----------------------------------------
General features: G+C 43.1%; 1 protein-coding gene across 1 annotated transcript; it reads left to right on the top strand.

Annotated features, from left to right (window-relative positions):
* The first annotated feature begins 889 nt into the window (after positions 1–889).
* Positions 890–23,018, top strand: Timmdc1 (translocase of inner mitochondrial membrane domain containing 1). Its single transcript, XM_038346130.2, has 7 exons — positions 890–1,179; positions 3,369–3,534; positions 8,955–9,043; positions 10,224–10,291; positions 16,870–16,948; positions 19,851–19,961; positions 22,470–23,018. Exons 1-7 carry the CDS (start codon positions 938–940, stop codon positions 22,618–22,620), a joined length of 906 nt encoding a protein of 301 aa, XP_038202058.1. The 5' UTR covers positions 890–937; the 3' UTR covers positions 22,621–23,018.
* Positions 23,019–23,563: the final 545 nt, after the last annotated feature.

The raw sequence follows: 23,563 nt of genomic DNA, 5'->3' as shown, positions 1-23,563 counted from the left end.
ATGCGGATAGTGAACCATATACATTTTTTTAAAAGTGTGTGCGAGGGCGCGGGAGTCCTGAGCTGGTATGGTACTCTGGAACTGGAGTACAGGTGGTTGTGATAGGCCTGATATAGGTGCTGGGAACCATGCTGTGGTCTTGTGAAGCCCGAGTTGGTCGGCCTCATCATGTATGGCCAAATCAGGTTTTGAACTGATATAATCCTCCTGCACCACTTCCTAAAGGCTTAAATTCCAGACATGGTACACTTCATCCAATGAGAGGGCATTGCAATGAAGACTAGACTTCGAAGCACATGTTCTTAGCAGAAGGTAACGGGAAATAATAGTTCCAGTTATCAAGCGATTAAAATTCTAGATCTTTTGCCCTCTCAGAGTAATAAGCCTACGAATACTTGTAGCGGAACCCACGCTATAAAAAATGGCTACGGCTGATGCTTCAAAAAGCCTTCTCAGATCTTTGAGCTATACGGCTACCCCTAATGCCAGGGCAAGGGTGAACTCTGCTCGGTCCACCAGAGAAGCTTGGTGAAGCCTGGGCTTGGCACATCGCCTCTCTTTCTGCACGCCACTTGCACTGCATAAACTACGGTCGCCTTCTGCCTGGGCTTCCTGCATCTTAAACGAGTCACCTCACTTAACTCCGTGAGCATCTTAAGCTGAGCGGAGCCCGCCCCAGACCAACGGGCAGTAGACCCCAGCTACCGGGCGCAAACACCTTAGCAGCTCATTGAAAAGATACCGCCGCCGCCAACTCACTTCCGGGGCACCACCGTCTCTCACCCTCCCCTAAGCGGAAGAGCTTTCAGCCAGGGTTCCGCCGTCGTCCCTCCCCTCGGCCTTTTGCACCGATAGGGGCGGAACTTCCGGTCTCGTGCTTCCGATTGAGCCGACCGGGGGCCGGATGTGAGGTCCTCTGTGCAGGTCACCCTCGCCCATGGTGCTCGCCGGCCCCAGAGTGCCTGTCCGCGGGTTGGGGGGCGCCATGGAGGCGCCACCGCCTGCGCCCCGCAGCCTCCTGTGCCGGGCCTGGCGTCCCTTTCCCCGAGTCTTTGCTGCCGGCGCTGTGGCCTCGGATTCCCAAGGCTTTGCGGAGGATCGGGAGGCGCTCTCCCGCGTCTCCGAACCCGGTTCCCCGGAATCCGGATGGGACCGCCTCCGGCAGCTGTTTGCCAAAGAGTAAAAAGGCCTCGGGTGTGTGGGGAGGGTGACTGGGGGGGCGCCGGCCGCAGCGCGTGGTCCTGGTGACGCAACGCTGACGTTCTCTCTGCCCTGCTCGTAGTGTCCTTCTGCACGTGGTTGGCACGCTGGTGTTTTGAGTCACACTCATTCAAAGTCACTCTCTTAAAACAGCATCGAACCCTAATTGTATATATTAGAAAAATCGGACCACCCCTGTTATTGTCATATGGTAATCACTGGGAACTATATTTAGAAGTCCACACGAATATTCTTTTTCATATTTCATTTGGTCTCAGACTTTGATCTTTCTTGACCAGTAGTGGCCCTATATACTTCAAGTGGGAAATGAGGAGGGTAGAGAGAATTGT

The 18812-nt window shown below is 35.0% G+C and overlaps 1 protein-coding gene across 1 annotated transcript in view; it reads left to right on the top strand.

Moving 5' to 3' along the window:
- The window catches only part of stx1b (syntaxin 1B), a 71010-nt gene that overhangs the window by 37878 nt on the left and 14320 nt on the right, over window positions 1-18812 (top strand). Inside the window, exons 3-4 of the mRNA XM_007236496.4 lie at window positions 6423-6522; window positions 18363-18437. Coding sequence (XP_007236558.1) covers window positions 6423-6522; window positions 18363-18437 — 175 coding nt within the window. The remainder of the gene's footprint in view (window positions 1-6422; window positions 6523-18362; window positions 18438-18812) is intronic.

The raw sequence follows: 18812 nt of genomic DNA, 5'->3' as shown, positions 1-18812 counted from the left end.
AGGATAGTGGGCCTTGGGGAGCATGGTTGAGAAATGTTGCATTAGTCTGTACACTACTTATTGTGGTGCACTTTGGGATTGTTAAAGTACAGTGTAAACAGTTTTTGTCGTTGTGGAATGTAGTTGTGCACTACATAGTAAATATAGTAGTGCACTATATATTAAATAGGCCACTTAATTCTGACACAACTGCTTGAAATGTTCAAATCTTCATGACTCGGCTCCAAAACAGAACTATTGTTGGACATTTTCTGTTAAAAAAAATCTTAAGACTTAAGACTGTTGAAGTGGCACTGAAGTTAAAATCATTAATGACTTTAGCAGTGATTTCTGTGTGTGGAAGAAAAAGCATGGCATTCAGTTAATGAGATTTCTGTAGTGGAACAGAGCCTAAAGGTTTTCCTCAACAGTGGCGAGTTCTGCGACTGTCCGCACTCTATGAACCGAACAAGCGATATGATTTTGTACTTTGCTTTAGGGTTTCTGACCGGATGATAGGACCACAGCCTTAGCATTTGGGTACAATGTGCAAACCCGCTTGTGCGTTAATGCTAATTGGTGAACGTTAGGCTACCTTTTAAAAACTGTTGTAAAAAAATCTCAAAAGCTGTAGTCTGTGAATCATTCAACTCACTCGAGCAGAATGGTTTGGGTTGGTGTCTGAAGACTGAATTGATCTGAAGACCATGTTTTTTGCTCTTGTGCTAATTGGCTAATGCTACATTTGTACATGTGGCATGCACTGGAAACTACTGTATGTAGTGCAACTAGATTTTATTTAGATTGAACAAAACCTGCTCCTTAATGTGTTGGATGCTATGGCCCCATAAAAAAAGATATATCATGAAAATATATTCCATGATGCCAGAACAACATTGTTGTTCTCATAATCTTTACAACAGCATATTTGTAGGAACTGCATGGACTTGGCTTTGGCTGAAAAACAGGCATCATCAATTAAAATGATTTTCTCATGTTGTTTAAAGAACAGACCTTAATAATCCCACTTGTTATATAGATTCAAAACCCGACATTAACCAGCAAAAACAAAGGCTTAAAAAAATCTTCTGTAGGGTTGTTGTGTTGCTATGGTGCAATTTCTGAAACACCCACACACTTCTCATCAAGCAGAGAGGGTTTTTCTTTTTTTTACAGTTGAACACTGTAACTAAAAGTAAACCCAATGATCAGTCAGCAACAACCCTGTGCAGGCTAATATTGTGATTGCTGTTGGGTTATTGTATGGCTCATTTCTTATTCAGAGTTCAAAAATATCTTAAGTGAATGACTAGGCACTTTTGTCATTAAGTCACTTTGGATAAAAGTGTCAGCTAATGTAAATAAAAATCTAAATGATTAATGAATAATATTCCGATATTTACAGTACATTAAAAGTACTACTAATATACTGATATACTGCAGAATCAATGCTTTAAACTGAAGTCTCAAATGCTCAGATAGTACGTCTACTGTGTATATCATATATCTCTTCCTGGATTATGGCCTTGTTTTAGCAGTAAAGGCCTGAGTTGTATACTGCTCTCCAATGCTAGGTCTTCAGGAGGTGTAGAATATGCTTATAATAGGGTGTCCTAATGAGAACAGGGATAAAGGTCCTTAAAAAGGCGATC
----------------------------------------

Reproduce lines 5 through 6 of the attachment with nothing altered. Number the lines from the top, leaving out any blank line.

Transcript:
* Positions 23,019–23,563: the final 545 nt, after the last annotated feature.

The raw sequence follows: 23,563 nt of genomic DNA, 5'->3' as shown, positions 1-23,563 counted from the left end.